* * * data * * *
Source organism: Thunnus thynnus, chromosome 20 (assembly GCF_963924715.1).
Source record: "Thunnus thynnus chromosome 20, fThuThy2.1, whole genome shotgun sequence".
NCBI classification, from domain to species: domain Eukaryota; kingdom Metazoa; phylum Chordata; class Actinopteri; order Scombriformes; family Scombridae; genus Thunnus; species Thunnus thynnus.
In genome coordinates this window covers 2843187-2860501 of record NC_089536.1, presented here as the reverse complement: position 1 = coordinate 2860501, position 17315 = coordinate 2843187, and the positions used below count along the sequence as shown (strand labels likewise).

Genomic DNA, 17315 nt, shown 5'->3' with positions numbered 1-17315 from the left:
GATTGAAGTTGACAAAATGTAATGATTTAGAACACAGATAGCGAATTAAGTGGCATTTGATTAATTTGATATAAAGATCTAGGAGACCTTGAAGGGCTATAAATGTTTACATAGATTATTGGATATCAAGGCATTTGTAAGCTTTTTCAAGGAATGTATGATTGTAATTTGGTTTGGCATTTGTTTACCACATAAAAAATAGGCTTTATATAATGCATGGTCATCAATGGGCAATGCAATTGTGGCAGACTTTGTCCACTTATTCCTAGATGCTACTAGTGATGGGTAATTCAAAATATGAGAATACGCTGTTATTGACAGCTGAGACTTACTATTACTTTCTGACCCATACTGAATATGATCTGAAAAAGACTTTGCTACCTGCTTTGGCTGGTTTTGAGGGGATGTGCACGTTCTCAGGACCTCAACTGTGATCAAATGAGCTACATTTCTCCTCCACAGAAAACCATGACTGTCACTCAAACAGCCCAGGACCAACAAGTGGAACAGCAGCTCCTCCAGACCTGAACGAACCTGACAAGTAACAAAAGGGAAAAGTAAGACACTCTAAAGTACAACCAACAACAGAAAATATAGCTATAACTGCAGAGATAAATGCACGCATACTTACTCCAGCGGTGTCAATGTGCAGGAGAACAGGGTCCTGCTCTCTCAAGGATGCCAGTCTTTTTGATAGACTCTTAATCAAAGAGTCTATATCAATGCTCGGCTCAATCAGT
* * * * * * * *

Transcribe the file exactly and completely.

Source organism: Thunnus thynnus, chromosome 20 (assembly GCF_963924715.1).
Source record: "Thunnus thynnus chromosome 20, fThuThy2.1, whole genome shotgun sequence".
NCBI classification, from domain to species: domain Eukaryota; kingdom Metazoa; phylum Chordata; class Actinopteri; order Scombriformes; family Scombridae; genus Thunnus; species Thunnus thynnus.
In genome coordinates this window covers 2843187-2860501 of record NC_089536.1, presented here as the reverse complement: position 1 = coordinate 2860501, position 17315 = coordinate 2843187, and the positions used below count along the sequence as shown (strand labels likewise).

Genomic DNA, 17315 nt, shown 5'->3' with positions numbered 1-17315 from the left:
GATTGAAGTTGACAAAATGTAATGATTTAGAACACAGATAGCGAATTAAGTGGCATTTGATTAATTTGATATAAAGATCTAGGAGACCTTGAAGGGCTATAAATGTTTACATAGATTATTGGATATCAAGGCATTTGTAAGCTTTTTCAAGGAATGTATGATTGTAATTTGGTTTGGCATTTGTTTACCACATAAAAAATAGGCTTTATATAATGCATGGTCATCAATGGGCAATGCAATTGTGGCAGACTTTGTCCACTTATTCCTAGATGCTACTAGTGATGGGTAATTCAAAATATGAGAATACGCTGTTATTGACAGCTGAGACTTACTATTACTTTCTGACCCATACTGAATATGATCTGAAAAAGACTTTGCTACCTGCTTTGGCTGGTTTTGAGGGGATGTGCACGTTCTCAGGACCTCAACTGTGATCAAATGAGCTACATTTCTCCTCCACAGAAAACCATGACTGTCACTCAAACAGCCCAGGACCAACAAGTGGAACAGCAGCTCCTCCAGACCTGAACGAACCTGACAAGTAACAAAAGGGAAAAGTAAGACACTCTAAAGTACAACCAACAACAGAAAATATAGCTATAACTGCAGAGATAAATGCACGCATACTTACTCCAGCGGTGTCAATGTGCAGGAGAACAGGGTCCTGCTCTCTCAAGGATGCCAGTCTTTTTGATAGACTCTTAATCAAAGAGTCTATATCAATGCTCGGCTCAATCAGT